Historical archive

Solberg's Government

Norway signed maritime delimitation agreements with Iceland and Denmark/the Faroe Islands

Historical archive

Published under: Solberg's Government

Publisher: Ministry of Foreign Affairs

In connection with the Nordic Council’s session in Stockholm, Norway has signed two maritime delimitation agreements, with Iceland and Denmark/the Faroe Islands. State Secretary Jens Frølich Holte signed the agreements on behalf of Norway. An agreement between Iceland and Denmark/the Faroe Islands was signed at the same time.

‘These agreements will ensure clarity and predictability as regards future exploitation of natural resources in the area known as the Banana Hole. The close cooperation between Norway, Iceland and Denmark on the law of the sea has made for a smooth negotiation process,’ said Minister of Foreign Affairs Ine Eriksen Søreide.

The three agreements deal with delimitation of the continental shelf beyond 200 nautical miles in the southern part of the Banana Hole, in other words in the area between the Faroe Islands, Iceland, mainland Norway and Jan Mayen. The agreements clarify where the delimitation lines between the Norwegian, Icelandic and Danish areas are to be drawn and thus which state has the sovereign rights to the resources on the seabed.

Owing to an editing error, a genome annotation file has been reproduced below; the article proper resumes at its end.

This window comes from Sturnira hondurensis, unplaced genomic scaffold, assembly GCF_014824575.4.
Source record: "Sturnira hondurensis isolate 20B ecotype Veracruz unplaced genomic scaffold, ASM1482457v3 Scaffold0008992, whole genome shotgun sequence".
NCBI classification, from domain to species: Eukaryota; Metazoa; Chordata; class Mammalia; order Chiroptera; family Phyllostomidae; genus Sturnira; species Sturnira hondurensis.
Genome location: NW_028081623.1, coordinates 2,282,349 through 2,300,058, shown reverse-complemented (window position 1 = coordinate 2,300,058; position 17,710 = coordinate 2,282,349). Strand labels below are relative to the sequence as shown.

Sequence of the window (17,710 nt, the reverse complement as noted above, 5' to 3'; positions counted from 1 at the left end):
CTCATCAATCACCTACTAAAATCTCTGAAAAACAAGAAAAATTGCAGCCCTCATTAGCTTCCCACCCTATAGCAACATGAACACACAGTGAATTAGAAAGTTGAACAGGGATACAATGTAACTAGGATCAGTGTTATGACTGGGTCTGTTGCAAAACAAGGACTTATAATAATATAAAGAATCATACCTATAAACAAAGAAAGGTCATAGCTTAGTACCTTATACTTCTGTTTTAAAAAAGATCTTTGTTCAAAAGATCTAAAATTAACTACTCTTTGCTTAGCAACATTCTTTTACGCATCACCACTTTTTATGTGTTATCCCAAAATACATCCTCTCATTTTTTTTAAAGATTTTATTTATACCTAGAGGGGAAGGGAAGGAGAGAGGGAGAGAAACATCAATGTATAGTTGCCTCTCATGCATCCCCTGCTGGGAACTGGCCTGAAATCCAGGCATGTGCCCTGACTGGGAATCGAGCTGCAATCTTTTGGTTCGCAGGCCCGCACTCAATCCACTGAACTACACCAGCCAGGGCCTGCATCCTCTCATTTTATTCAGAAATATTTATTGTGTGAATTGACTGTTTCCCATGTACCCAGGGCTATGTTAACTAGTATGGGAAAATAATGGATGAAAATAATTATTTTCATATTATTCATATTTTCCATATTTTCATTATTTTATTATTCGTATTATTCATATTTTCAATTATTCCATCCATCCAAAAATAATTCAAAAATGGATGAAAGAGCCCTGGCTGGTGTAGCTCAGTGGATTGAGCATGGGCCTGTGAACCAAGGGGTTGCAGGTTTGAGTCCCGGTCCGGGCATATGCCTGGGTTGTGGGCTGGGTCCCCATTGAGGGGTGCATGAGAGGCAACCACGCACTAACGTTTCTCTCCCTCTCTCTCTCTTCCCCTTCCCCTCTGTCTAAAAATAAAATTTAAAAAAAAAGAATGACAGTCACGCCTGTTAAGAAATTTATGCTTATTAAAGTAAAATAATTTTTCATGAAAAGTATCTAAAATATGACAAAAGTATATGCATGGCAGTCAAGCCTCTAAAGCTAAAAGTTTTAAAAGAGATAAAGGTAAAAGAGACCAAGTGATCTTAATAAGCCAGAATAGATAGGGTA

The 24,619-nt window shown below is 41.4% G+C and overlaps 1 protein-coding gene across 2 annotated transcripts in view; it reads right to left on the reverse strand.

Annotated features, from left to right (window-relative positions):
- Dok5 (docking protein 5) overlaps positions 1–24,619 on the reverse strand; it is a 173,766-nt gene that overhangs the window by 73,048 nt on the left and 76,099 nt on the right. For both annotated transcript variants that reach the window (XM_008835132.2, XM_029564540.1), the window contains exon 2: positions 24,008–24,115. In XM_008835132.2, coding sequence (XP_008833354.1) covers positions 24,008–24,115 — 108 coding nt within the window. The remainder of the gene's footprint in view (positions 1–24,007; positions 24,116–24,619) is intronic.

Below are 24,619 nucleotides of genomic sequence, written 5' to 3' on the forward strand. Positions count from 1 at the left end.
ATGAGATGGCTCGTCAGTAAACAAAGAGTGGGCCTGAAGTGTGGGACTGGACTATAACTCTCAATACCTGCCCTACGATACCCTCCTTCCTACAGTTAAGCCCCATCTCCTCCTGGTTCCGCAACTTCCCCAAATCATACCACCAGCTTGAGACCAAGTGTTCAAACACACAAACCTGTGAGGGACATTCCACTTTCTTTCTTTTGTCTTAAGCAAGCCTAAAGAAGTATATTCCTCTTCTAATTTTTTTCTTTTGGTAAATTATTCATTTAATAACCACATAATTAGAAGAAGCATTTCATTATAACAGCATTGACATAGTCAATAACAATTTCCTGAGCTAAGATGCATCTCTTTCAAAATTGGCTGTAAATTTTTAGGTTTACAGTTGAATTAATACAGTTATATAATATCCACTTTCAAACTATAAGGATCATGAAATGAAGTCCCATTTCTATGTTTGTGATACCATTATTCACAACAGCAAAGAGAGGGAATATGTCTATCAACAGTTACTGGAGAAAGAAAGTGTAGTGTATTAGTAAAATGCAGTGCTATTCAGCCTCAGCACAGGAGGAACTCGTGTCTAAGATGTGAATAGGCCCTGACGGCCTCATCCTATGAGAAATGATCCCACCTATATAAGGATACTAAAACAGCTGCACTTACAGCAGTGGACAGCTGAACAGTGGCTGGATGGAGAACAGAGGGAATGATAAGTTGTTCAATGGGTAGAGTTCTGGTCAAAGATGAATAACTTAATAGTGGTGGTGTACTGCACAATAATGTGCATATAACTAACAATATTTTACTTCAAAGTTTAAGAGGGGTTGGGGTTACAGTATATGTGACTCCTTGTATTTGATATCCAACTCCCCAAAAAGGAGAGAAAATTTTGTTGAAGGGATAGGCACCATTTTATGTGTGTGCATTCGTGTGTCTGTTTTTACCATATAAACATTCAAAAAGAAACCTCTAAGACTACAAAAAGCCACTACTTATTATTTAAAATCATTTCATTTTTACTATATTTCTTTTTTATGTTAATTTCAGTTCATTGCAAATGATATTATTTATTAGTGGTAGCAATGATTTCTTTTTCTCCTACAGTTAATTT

The negotiations started in 2016, but the three states signed Agreed Minutes on delimitation of the continental shelf ten years earlier, in 2006. At that stage the states were still awaiting the recommendations of the Commission on the Limits of the Continental Shelf on the delineation of the outer limits of the continental shelf beyond 200 nautical miles. The Commission issued recommendations to Norway in 2009 and to Iceland and Denmark in 2014 and 2016 respectively. These confirmed the supposition that there was an overlap. The agreements that were negotiated were in line with what was agreed in 2006.

In addition to provisions on delimitation lines, the agreement between Norway and Denmark/the Faroe Islands includes provisions on procedures in the event of finds of transboundary deposits of hydrocarbons or other minerals. For Norway and Iceland, these matters are already regulated by the 2008 agreement concerning transboundary hydrocarbon deposits.

Each of the delimitation agreements will enter into force when both parties to the agreement have ratified it. In Norway, the Storting (Norwegian parliament) must give its consent to ratification before such agreements enter into force.

‘The Government will now start the process of presenting the agreements to the Storting so that they can enter into force,’ said Ms Eriksen Søreide.